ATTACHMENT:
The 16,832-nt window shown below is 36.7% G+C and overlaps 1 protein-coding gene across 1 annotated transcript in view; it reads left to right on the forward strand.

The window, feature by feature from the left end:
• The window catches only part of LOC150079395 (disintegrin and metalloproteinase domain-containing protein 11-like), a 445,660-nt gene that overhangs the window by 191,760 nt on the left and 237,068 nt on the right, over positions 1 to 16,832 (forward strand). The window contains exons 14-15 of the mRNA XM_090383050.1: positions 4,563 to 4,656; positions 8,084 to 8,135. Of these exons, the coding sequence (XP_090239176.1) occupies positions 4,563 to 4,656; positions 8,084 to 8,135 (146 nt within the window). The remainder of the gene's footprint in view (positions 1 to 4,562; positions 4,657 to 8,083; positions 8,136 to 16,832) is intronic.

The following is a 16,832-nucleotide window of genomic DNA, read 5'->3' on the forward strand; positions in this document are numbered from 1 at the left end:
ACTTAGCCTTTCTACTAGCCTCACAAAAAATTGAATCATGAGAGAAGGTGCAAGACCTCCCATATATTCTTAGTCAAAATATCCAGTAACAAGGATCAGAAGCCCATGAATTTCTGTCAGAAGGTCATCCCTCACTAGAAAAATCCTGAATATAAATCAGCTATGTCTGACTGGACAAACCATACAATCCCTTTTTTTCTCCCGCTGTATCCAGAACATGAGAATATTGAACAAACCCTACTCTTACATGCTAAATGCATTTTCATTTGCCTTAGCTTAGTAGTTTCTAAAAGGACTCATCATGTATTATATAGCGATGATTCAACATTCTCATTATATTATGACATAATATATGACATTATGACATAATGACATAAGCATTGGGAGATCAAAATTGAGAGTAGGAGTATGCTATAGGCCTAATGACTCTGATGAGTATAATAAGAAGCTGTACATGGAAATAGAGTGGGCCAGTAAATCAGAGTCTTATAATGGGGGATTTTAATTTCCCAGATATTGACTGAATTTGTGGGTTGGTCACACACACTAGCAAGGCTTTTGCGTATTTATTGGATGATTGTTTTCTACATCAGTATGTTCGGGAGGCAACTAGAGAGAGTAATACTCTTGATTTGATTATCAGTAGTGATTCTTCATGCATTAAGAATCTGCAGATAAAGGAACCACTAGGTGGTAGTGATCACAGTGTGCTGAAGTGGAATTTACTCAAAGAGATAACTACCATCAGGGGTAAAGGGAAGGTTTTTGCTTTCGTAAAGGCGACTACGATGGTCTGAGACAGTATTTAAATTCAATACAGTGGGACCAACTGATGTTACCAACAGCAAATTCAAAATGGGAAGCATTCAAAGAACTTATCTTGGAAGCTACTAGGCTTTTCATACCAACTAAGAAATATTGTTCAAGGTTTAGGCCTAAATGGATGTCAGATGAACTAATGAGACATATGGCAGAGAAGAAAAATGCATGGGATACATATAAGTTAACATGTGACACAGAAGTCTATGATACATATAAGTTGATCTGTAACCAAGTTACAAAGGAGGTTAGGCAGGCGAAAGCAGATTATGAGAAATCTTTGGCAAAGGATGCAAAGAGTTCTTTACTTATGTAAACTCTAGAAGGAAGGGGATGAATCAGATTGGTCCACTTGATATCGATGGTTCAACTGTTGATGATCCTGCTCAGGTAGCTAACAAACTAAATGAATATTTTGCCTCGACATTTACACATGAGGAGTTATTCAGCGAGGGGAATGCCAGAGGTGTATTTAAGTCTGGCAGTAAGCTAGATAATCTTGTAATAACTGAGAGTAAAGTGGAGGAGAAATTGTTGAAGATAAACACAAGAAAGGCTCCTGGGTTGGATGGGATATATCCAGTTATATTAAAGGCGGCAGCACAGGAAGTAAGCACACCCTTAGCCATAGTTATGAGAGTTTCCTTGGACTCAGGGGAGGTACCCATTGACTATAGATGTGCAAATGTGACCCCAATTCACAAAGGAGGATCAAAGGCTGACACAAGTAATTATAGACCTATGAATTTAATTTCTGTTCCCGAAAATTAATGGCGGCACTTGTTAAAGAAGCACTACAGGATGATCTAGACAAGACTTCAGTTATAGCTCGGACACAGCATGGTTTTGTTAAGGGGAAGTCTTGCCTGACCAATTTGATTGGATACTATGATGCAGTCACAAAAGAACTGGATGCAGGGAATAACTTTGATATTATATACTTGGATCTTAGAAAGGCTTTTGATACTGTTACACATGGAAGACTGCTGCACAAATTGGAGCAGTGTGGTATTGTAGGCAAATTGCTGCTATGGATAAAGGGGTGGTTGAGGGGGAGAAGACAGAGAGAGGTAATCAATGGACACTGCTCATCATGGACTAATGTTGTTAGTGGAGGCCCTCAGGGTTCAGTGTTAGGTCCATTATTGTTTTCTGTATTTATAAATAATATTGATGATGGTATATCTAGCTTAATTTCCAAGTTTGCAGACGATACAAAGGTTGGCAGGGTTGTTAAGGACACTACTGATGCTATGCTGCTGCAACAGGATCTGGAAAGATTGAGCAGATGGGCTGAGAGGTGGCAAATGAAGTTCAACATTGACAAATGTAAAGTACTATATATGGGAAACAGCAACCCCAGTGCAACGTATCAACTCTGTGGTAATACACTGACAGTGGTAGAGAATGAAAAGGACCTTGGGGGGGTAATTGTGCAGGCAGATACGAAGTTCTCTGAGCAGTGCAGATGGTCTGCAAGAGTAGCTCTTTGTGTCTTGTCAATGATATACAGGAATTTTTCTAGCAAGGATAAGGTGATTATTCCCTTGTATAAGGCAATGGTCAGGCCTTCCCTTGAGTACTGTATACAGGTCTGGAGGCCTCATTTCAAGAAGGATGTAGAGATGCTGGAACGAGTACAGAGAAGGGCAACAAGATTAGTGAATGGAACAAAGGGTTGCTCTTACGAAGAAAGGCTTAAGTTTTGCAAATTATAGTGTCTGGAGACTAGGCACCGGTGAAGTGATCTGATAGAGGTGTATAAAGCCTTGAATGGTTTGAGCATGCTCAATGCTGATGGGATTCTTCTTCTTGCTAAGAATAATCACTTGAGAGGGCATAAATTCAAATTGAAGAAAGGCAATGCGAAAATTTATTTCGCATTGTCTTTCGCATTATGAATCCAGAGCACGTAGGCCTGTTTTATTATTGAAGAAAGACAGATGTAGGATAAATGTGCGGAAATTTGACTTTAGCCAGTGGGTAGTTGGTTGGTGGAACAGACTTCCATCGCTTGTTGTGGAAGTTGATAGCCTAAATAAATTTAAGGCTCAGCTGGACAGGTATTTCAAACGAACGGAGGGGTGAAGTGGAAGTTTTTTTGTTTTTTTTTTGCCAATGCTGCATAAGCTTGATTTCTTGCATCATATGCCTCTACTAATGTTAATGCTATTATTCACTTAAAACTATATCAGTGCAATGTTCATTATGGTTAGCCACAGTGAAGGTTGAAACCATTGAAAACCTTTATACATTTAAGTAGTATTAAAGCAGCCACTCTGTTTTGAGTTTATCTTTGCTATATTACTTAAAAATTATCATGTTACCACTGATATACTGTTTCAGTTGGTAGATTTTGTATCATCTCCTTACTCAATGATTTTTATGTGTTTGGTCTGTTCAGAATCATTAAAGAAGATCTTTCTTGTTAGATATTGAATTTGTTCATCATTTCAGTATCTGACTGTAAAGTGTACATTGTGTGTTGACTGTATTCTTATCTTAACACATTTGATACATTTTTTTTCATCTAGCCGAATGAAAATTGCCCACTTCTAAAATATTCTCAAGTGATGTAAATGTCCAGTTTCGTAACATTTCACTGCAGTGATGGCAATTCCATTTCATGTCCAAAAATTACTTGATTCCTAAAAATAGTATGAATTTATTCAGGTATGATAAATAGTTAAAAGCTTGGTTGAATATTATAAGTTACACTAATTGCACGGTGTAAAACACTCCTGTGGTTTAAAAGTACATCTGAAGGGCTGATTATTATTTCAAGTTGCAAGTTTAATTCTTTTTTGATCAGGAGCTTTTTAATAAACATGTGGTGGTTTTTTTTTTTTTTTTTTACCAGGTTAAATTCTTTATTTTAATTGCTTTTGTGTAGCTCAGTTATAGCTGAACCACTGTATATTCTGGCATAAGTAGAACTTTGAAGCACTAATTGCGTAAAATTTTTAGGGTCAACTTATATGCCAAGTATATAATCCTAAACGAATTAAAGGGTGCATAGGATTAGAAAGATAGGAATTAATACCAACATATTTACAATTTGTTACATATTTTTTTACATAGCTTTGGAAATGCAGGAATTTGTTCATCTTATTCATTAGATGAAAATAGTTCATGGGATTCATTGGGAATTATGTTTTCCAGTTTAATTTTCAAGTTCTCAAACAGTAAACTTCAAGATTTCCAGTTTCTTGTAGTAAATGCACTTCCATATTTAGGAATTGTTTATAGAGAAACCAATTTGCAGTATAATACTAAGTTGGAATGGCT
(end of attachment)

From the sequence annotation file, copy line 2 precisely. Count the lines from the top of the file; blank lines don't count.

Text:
The window, feature by feature from the left end: